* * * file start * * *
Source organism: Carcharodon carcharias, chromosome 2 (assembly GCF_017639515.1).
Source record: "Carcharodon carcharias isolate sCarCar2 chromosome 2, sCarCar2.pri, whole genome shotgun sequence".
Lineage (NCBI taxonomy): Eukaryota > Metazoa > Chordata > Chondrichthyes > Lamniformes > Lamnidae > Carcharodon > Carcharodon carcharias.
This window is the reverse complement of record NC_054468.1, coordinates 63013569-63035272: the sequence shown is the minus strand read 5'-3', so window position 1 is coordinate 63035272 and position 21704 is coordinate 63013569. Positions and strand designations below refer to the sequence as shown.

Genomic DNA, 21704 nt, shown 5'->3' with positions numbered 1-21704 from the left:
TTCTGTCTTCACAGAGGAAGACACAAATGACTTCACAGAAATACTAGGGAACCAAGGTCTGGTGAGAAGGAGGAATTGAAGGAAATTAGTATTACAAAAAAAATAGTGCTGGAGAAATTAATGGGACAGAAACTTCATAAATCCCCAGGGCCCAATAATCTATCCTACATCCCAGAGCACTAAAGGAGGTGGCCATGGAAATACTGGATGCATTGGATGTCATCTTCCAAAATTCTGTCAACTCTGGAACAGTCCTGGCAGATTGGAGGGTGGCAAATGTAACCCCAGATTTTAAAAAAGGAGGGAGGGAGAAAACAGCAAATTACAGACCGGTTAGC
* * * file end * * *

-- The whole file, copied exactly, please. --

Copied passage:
Source organism: Carcharodon carcharias, chromosome 2 (assembly GCF_017639515.1).
Source record: "Carcharodon carcharias isolate sCarCar2 chromosome 2, sCarCar2.pri, whole genome shotgun sequence".
Lineage (NCBI taxonomy): Eukaryota > Metazoa > Chordata > Chondrichthyes > Lamniformes > Lamnidae > Carcharodon > Carcharodon carcharias.
This window is the reverse complement of record NC_054468.1, coordinates 63013569-63035272: the sequence shown is the minus strand read 5'-3', so window position 1 is coordinate 63035272 and position 21704 is coordinate 63013569. Positions and strand designations below refer to the sequence as shown.

Genomic DNA, 21704 nt, shown 5'->3' with positions numbered 1-21704 from the left:
TTCTGTCTTCACAGAGGAAGACACAAATGACTTCACAGAAATACTAGGGAACCAAGGTCTGGTGAGAAGGAGGAATTGAAGGAAATTAGTATTACAAAAAAAATAGTGCTGGAGAAATTAATGGGACAGAAACTTCATAAATCCCCAGGGCCCAATAATCTATCCTACATCCCAGAGCACTAAAGGAGGTGGCCATGGAAATACTGGATGCATTGGATGTCATCTTCCAAAATTCTGTCAACTCTGGAACAGTCCTGGCAGATTGGAGGGTGGCAAATGTAACCCCAGATTTTAAAAAAGGAGGGAGGGAGAAAACAGCAAATTACAGACCGGTTAGC